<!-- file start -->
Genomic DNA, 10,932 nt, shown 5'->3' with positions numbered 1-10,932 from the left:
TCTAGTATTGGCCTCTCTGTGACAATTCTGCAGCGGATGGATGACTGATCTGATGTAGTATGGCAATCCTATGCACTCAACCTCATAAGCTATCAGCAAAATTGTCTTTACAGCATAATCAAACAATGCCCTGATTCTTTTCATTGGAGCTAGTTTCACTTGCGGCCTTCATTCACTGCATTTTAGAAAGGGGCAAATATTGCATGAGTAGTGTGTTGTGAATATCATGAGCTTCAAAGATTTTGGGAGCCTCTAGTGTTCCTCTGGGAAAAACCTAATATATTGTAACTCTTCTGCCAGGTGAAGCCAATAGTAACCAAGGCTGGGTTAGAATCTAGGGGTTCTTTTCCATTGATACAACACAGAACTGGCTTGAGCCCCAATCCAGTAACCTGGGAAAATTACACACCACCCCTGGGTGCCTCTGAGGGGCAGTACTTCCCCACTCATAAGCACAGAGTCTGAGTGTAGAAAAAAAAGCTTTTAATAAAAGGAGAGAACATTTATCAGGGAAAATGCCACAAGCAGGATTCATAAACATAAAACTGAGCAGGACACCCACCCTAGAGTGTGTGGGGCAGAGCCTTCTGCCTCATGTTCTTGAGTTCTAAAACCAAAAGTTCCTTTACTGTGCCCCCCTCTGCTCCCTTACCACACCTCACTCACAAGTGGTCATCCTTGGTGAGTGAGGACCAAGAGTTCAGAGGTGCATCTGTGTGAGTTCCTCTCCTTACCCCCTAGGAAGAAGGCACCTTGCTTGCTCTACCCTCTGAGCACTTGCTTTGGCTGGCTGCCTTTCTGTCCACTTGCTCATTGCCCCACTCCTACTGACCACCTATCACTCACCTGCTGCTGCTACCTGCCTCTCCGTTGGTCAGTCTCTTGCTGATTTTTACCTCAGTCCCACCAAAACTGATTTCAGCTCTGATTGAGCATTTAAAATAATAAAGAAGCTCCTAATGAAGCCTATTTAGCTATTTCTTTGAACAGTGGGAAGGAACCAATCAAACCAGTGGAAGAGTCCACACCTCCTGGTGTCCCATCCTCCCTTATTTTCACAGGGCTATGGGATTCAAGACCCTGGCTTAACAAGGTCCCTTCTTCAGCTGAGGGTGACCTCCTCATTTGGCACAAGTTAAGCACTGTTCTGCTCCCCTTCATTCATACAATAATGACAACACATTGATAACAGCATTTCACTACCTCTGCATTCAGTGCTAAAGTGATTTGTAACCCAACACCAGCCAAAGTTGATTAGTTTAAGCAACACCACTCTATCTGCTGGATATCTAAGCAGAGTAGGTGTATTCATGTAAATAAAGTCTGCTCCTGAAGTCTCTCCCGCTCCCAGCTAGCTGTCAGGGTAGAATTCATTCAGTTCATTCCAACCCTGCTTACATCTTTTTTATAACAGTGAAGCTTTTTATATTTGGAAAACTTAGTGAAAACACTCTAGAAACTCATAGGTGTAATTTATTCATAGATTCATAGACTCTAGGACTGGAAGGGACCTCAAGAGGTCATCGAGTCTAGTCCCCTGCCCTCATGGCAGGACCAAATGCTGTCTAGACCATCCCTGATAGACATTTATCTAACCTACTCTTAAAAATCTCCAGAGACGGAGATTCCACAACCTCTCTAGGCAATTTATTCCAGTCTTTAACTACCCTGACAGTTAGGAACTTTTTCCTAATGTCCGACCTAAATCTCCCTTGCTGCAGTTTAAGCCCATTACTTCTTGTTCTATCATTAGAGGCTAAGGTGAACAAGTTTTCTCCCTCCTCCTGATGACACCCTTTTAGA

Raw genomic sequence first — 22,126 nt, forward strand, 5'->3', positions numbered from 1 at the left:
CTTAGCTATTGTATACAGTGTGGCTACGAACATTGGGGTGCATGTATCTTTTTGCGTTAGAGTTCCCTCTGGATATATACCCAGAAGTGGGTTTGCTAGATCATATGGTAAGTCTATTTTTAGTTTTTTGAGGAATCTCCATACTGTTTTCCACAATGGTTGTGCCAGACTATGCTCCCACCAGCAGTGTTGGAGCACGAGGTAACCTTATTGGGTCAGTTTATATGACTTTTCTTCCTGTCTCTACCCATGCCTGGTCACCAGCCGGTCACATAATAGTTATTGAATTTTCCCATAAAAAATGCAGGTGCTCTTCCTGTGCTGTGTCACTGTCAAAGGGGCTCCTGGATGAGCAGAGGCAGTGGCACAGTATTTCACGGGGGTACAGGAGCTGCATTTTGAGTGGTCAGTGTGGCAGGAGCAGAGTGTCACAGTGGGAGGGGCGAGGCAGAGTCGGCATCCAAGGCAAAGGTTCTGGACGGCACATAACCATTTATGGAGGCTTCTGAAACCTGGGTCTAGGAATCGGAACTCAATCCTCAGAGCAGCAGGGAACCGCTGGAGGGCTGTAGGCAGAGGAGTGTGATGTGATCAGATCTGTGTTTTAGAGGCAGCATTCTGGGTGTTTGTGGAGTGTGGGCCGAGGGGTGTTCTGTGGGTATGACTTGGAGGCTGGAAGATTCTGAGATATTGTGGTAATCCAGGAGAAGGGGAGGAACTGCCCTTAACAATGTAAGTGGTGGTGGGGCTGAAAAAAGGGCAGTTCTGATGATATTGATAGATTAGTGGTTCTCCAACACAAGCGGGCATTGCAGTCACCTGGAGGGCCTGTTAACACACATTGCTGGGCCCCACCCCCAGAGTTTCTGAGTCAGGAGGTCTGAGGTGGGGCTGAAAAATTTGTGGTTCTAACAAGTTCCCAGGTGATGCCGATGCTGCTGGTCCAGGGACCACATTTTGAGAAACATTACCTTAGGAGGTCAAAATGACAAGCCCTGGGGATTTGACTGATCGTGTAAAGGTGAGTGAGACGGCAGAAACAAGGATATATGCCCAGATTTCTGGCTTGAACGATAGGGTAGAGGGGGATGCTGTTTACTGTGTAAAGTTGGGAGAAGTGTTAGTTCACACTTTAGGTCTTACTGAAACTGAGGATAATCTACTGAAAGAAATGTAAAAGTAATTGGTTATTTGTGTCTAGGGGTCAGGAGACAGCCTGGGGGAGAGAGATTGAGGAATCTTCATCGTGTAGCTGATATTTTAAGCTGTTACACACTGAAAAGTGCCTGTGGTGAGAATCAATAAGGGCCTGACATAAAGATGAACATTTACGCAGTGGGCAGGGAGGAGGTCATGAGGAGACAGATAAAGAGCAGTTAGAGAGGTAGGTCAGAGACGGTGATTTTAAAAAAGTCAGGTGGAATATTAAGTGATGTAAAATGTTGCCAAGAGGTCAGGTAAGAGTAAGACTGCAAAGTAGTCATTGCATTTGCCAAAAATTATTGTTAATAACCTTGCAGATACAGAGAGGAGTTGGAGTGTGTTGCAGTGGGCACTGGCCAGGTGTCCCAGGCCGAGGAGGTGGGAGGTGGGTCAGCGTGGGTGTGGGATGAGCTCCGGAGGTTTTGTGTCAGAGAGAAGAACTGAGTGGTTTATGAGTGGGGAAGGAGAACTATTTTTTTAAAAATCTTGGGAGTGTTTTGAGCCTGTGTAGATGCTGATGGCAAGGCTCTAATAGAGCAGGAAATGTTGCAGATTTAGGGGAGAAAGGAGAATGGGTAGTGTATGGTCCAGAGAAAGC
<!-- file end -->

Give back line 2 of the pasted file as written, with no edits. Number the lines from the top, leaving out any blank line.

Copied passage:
TCTAGTATTGGCCTCTCTGTGACAATTCTGCAGCGGATGGATGACTGATCTGATGTAGTATGGCAATCCTATGCACTCAACCTCATAAGCTATCAGCAAAATTGTCTTTACAGCATAATCAAACAATGCCCTGATTCTTTTCATTGGAGCTAGTTTCACTTGCGGCCTTCATTCACTGCATTTTAGAAAGGGGCAAATATTGCATGAGTAGTGTGTTGTGAATATCATGAGCTTCAAAGATTTTGGGAGCCTCTAGTGTTCCTCTGGGAAAAACCTAATATATTGTAACTCTTCTGCCAGGTGAAGCCAATAGTAACCAAGGCTGGGTTAGAATCTAGGGGTTCTTTTCCATTGATACAACACAGAACTGGCTTGAGCCCCAATCCAGTAACCTGGGAAAATTACACACCACCCCTGGGTGCCTCTGAGGGGCAGTACTTCCCCACTCATAAGCACAGAGTCTGAGTGTAGAAAAAAAAGCTTTTAATAAAAGGAGAGAACATTTATCAGGGAAAATGCCACAAGCAGGATTCATAAACATAAAACTGAGCAGGACACCCACCCTAGAGTGTGTGGGGCAGAGCCTTCTGCCTCATGTTCTTGAGTTCTAAAACCAAAAGTTCCTTTACTGTGCCCCCCTCTGCTCCCTTACCACACCTCACTCACAAGTGGTCATCCTTGGTGAGTGAGGACCAAGAGTTCAGAGGTGCATCTGTGTGAGTTCCTCTCCTTACCCCCTAGGAAGAAGGCACCTTGCTTGCTCTACCCTCTGAGCACTTGCTTTGGCTGGCTGCCTTTCTGTCCACTTGCTCATTGCCCCACTCCTACTGACCACCTATCACTCACCTGCTGCTGCTACCTGCCTCTCCGTTGGTCAGTCTCTTGCTGATTTTTACCTCAGTCCCACCAAAACTGATTTCAGCTCTGATTGAGCATTTAAAATAATAAAGAAGCTCCTAATGAAGCCTATTTAGCTATTTCTTTGAACAGTGGGAAGGAACCAATCAAACCAGTGGAAGAGTCCACACCTCCTGGTGTCCCATCCTCCCTTATTTTCACAGGGCTATGGGATTCAAGACCCTGGCTTAACAAGGTCCCTTCTTCAGCTGAGGGTGACCTCCTCATTTGGCACAAGTTAAGCACTGTTCTGCTCCCCTTCATTCATACAATAATGACAACACATTGATAACAGCATTTCACTACCTCTGCATTCAGTGCTAAAGTGATTTGTAACCCAACACCAGCCAAAGTTGATTAGTTTAAGCAACACCACTCTATCTGCTGGATATCTAAGCAGAGTAGGTGTATTCATGTAAATAAAGTCTGCTCCTGAAGTCTCTCCCGCTCCCAGCTAGCTGTCAGGGTAGAATTCATTCAGTTCATTCCAACCCTGCTTACATCTTTTTTATAACAGTGAAGCTTTTTATATTTGGAAAACTTAGTGAAAACACTCTAGAAACTCATAGGTGTAATTTATTCATAGATTCATAGACTCTAGGACTGGAAGGGACCTCAAGAGGTCATCGAGTCTAGTCCCCTGCCCTCATGGCAGGACCAAATGCTGTCTAGACCATCCCTGATAGACATTTATCTAACCTACTCTTAAAAATCTCCAGAGACGGAGATTCCACAACCTCTCTAGGCAATTTATTCCAGTCTTTAACTACCCTGACAGTTAGGAACTTTTTCCTAATGTCCGACCTAAATCTCCCTTGCTGCAGTTTAAGCCCATTACTTCTTGTTCTATCATTAGAGGCTAAGGTGAACAAGTTTTCTCCCTCCTCCTGATGACACCCTTTTAGA